BIM: The future of the construction industry

June 20, 2017
One platform, one common language. One 3D design.

And it’s not just the design process that has been digitised; BIM has also changed the way that contractors construct buildings. Builders on site can use a tablet computer to view the BIM plan as a digital overlay on top of what they are physically seeing, similar to ‘augmented reality’ but with a construction focus.

A laser grid that is accurate down to the millimetre is projected on the area being worked on and the tablet computer is able to pick it up and use it to show the BIM model overlaid on a live picture feed so that workers can see exactly what the project is supposed to look like and work precisely to plan.

For instance, we were recently working on a project which required fixtures on a concrete wall and ceiling. Traditionally those fixtures would require a lot of work drilling into the concrete, but because we were able to visualise the project using BIM tech, the building contractor was able to install them in place before the concrete was poured with confidence that they had been placed accurately. Having a comprehensive 3D plan that is geospatially correct makes following the plan much easier, and can reduce installation time in this way by up to 50%.

With BIM, there are better options to pre-manufacture. When you have certainty on how the building is going to fit together digitally, you can manufacture complex parts of the building in a controlled factory environment. When the entire piece can be assembled in a factory, out of rain, sleet, hail, then brought to site and screwed into place, that’s a good thing for the project’s efficiency.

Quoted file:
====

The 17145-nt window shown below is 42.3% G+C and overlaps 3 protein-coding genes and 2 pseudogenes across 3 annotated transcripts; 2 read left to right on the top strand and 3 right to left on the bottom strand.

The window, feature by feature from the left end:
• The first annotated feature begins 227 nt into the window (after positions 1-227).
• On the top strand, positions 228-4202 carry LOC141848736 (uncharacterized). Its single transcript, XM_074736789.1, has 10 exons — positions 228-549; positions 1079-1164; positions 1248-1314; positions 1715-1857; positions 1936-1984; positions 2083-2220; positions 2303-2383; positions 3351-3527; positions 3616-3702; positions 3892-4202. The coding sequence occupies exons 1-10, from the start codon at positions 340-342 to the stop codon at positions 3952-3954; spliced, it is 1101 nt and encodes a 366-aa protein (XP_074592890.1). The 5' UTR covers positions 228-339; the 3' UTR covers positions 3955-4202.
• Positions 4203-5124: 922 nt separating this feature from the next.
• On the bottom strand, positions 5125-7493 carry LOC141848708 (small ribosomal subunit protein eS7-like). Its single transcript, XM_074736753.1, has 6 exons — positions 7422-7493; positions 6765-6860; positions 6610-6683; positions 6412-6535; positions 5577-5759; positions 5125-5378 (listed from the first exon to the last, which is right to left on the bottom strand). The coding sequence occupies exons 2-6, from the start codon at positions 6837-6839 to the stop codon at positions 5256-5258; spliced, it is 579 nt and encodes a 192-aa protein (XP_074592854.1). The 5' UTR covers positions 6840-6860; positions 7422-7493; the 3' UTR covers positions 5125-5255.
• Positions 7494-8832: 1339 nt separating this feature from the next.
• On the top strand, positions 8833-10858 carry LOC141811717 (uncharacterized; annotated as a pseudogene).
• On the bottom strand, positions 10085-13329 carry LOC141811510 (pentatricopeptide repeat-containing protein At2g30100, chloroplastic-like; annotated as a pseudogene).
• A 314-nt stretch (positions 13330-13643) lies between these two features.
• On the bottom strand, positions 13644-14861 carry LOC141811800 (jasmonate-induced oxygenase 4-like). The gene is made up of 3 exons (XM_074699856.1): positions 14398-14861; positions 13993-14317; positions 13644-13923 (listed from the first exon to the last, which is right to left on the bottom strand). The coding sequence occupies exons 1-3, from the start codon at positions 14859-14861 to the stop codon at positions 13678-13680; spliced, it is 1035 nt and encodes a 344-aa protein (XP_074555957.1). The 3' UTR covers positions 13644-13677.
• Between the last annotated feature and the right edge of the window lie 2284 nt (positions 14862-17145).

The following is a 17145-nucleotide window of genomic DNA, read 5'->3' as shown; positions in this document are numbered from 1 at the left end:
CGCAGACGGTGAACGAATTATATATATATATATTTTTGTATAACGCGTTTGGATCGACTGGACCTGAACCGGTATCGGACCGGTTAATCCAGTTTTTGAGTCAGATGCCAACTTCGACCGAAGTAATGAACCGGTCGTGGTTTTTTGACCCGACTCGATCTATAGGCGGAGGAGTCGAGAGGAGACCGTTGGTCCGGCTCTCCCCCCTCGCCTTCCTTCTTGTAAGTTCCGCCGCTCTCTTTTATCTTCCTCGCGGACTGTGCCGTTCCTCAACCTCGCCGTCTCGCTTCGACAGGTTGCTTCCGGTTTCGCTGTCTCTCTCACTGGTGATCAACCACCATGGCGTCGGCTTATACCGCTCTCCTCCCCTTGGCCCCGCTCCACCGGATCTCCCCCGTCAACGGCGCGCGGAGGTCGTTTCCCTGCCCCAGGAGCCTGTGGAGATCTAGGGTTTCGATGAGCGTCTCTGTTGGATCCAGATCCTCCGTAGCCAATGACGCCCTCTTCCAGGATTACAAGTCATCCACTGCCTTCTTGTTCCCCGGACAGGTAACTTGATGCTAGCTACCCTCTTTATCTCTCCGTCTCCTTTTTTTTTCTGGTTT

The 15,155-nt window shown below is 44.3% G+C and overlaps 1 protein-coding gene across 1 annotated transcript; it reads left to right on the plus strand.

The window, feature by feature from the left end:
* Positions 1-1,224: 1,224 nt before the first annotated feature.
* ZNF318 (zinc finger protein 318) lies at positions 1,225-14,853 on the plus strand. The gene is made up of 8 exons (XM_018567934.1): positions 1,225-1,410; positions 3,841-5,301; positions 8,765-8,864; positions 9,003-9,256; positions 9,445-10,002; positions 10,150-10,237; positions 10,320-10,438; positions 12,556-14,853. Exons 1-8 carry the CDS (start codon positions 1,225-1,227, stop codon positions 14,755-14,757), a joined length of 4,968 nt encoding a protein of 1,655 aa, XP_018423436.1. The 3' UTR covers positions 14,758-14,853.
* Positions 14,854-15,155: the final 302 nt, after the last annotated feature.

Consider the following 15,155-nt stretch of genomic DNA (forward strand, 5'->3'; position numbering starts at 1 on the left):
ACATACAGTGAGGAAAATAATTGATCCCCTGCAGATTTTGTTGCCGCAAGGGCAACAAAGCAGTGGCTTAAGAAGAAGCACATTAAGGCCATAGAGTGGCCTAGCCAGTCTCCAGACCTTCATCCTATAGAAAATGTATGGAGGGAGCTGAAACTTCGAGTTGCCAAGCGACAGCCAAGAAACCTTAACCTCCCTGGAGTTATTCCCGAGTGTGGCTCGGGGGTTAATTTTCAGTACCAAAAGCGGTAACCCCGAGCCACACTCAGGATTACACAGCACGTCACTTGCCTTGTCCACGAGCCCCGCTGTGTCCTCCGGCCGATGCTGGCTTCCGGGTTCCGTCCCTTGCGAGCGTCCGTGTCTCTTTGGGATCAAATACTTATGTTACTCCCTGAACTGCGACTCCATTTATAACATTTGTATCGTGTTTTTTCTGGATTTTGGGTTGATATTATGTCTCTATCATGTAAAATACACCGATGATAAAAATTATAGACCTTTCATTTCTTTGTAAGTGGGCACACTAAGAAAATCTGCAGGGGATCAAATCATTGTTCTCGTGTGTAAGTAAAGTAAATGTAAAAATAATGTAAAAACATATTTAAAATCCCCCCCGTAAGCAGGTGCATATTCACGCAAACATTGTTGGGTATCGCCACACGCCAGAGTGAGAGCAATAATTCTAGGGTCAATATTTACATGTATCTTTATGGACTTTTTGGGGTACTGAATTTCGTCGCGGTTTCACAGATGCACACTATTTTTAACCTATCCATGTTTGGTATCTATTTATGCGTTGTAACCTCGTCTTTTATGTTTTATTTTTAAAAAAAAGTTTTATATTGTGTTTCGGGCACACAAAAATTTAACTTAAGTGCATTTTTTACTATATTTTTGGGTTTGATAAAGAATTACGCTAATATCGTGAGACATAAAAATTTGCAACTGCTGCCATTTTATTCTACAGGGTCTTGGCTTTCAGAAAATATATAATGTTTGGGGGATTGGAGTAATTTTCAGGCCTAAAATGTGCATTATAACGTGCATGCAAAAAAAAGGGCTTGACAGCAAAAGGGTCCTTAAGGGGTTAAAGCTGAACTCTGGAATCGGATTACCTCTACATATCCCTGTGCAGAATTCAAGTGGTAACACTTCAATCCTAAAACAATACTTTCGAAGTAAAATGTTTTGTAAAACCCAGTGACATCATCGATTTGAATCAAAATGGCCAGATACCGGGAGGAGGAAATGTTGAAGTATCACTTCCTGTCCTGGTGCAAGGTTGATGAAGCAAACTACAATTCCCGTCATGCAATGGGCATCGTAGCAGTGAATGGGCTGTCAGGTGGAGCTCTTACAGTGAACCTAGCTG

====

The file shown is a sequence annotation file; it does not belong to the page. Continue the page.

Using BIM also helps businesses get a return on their capital by allowing them to monitor and assess the performance of their facility from energy usage through to operational efficiency before it is built. For every $1 that’s spent on design, another $10 is spent on construction, and another $100 is spent on the running of the project over its lifetime. So, if you can be more efficient in the operations of a building, you’ve done something magical. BIM is a long-term investment, not just a short term fix.

The first working example of this in our part of the world will be the Sydney Opera house. A comprehensive BIM model is being developed to track everything from bookings to mechanical equipment. A lot of people underestimate the componentry hidden behind the walls and ceilings that go into making a theatre facility work. The servicing of machinery is a big task and traditionally a paper and email based system has been responsible for thousands of individual parts. It’s a mental mind field making sure that each has been serviced, isn’t faulty, and none of the components need replacing. The last thing you want is for people to turn up on show night and find that the AC is not working properly because a filter has not been replaced. Even the roof tiles are bar coded and scanned so that if anything happens, they should be able to replace any tile with one of the right size as easily as a light bulb.

Using computational models to monitor energy efficiency has been around for a while amongst technical specialists, but BIM has started to socialise these things with the lay person so that they can understand it by visualising it as a 3D model. For example, if the Sydney Opera House were to install new air conditioning they would use computational fluid thermodynamics to choose the optimal position, and they can use the BIM model to visualise air tunnels in 3D and see that air flows will function as intended.

What businesses need to know is that the world is changing. The way contracts and projects are being procured is changing. The construction efficiencies that can come from BIM are exponential. For building and design, it’s really adapt or fold. It’s like Kodak – they were making money for hundreds of years in camera and film, then digital technology came along, and they didn’t embrace it, they didn’t adapt. Now they’re gone.

In New Zealand, the Christchurch rebuild has been a catalyst for the adoption of BIM more widely within the construction industry. Warren and Mahoney projects in the rebuild that have made use of BIM include: